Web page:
Albert Einstein’s photo effect re-measured

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For his explanation, Albert Einstein once received the Nobel Prize – now researchers have measured the photoelectric effect more precisely than ever before. The phenomenon is happening faster than expected.

The theory of relativity is the main work of the exceptional physicist Albert Einstein. But his Nobel Prize in 1921 he got for another job. It was about the so-called photoelectric effect. This is the release of electrons from a semiconductor or metal surface when it is irradiated. The problem with this is that the observed phenomena could not be explained quite well when light was regarded as a wave as usual.

Instead, Einstein’s explanations, based on Max Planck’s work for example, must assume that light can also consist of particles. This so-called wave-particle dualism marked the birth of modern quantum physics.

Scientists from the Technical University of Munich, the Max Planck Institute for Quantum Optics in Garching and the Vienna University of Technology have now been able to measure the photoelectric effect with unprecedented precision. It was about the question of how much time passes between the light absorption by the solid and the resulting release of the electron from its interior.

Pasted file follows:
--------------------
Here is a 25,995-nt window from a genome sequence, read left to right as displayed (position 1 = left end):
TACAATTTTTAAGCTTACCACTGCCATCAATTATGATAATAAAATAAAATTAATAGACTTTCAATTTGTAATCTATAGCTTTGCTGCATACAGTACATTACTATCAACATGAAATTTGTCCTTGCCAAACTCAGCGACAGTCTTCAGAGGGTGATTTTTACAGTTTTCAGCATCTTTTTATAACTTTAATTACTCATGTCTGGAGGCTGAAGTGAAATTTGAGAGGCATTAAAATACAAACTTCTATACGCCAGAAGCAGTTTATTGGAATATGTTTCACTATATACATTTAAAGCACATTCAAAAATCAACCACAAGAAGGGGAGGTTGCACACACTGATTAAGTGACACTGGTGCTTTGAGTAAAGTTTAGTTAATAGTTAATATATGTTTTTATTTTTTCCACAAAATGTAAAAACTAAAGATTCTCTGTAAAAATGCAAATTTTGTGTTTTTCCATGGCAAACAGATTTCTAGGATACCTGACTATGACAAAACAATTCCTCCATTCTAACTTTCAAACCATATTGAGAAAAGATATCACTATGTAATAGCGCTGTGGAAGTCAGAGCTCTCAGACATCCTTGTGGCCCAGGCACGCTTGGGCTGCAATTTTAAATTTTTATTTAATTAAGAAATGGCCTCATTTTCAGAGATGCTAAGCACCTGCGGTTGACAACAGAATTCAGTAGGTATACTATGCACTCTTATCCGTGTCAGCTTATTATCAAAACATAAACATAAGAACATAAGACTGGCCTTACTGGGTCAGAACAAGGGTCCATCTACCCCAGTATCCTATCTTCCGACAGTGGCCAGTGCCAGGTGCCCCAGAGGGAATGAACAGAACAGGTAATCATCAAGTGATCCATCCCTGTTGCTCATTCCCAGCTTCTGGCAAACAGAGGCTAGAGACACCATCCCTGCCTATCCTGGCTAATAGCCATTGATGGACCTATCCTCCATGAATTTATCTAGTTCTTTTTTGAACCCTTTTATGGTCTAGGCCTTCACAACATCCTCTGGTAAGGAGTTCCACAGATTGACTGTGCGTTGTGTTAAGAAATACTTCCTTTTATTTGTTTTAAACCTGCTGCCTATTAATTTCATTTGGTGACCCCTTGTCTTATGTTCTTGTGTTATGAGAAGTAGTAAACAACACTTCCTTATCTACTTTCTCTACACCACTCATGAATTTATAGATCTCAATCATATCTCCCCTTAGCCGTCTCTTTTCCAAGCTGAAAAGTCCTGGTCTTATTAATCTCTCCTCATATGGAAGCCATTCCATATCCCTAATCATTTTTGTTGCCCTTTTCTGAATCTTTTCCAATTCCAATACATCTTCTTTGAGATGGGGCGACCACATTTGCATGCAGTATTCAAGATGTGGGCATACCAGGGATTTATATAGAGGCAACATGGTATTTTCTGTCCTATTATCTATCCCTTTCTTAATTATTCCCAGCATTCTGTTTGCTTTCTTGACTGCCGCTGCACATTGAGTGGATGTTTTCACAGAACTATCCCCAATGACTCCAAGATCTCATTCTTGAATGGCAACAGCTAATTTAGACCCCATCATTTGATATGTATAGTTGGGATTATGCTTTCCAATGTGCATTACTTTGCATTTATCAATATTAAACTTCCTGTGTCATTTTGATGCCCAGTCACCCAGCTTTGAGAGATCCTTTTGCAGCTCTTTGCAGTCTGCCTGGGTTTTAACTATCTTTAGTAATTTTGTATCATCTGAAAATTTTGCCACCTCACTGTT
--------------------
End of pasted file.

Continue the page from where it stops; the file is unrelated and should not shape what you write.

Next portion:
So far researchers have only been able to determine the direction and energy of the electrons. The path could not be observed because of the tiny dimensions and the extremely short duration. A German-Austrian team reports in the journal “Nature” now of a new method of measurement. The researchers attached individual iodine atoms to a tungsten crystal and then irradiated it with X-ray flashes.

The flashes started the photo effect. Since the iodine atoms reacted extremely quickly to incident X-rays, the researchers said, these could have been used as light and electron stopwatches. It was thus determined the time until the release of the photoelectrons from the crystal with an accuracy of a few attoseconds, said Reinhard Kienberger, one of the researchers involved.

An attosecond is a billionth of a billionth of a second. The measurement showed that photoelectrons from the tungsten crystal can be generated in about 40 attoseconds – about twice as fast as expected. Even faster, electrons have been released from atoms on the surface of the crystal. After irradiation with X-rays, they would have released electrons without any measurable delay.

This is interesting for the production of particularly fast photocathodes for use in free-electron lasers, the researchers said. The new findings should also help in the development of novel solar cells.

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